Archbishop Timothy Dolan is one of the most important bishops in the Catholic Church by almost any measure. He’s been rector of the prominent North American College in Rome, and Vice-Rector of Kenrick-Glennon Seminary in St. Louis, as well as an Auxiliary Bishop of St. Louis and Archbishop of Milwaukee. He’s currently the Archbishop of New York, the president of the United State Conference of Catholic Bishops, and was chosen by the pope to be the apostolic visitor to Irish seminaries to help repair the abuse crisis there. He’s also on the Pontifical Council for the Promotion of the New Evangelization, and is one of the few bishop bloggers.
As you can imagine, he’s got quite a lot to share, and he’s not exactly an introvert. Sitting down for a series of interviews with John Allen, one of the finest Catholic reporters by almost anyone’s standards, the two men chatted about nearly everything under the Catholic sun. The resulting book, A People of Hope: Archbishop Timothy Dolan in Conversation with John L. Allen, Jr. (which Image Books provided me a copy of for free), is superb. It’s an engaging read with plenty of pearls of wisdom, regardless of how much you already know about the Catholic faith, or about Dolan personally.
The format of the book is worth mentioning. In both the introduction and conclusion, Allen explains that he hasn’t put together a “conventional journalistic profile of Archbishop Timothy Dolan, which would involve a careful reconstruction of his life and career, along with a variety of different points of view about what Dolan represents” (p. 221).
Instead, we’re invited into a series of conversations between two interesting and knowledgeable Catholics, and one of whom is the Archbishop of New York. Allen borrowed this format from The Ratzinger Reporter, the 1984 book of interviews between Vittorio Messori and another rising star within the Church, the man now known as Pope Benedict.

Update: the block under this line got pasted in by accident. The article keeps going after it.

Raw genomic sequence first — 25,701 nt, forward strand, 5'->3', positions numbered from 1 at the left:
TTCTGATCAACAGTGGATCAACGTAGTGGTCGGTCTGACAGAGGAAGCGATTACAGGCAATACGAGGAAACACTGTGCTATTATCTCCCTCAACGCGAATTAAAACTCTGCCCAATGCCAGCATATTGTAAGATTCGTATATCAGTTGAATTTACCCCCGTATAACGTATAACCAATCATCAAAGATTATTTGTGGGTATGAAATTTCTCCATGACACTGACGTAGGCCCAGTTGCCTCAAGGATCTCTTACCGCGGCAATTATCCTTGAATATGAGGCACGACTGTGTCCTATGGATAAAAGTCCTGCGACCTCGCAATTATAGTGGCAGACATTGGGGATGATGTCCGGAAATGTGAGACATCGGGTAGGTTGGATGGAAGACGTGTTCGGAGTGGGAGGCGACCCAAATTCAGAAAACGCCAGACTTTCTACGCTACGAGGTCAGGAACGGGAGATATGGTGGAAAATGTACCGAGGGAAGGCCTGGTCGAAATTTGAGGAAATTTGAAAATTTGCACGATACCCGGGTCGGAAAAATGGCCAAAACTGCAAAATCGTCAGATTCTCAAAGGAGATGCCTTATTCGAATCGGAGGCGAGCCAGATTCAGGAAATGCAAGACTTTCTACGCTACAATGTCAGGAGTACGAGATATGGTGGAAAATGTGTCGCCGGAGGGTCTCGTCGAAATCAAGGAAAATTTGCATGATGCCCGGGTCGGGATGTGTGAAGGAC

This format serves Dolan well, as it did Benedict. Both are well-equipped to handle questions on the spot, answering with a surprising degree of eloquence and thoughtfulness. It also plays to Dolan’s strengths: his answers are consistently optimistic, and they’re often quite colorful. He’s gregarious and funny to boot. As Allen notes, Abp. Dolan’s the kind of guy you’d like to sit down and have a beer with, and that’s why this book works so well: this is the conversation you’d be having over a beer, if you got to ask him everything on your mind.
One of the characteristics of Dolan’s answers is that he’s a natural story-teller. Another is that he’s a big believer in what Allen calls “affirmative orthodoxy” (pp. xxi-xxii). That is, Dolan’s faithful to the teachings of the Church, but he presents them in a positive way. Rather than describing Catholic teaching as a series of negative prohibitions, Dolan explains the positive truths being affirmed instead. In this, he models Jesus Christ well: look at the way that Christ summarizes the Law (full of “thou shalt not” prohibitions) in two positive commands — to love God and neighbor (Matthew 22:34-40).
My favorite example of this comes when John Allen asks him about clerical celibacy, Dolan responds by telling the story of Sister Rosario, a nun he knew forty years ago, back in his days at Holy Infant parish in Ballwin, Missouri. Without recounting the entire story, Dolan explained that when Sister Rosario was teaching first grade, a student asked if she was married. When Sister said no, the girl replied, “Oh, good, you belong to all of us.” (pp. 73-74). That anecdote does a great job of laying out the positive reason for clerical celibacy, and there’s a lot to unpack.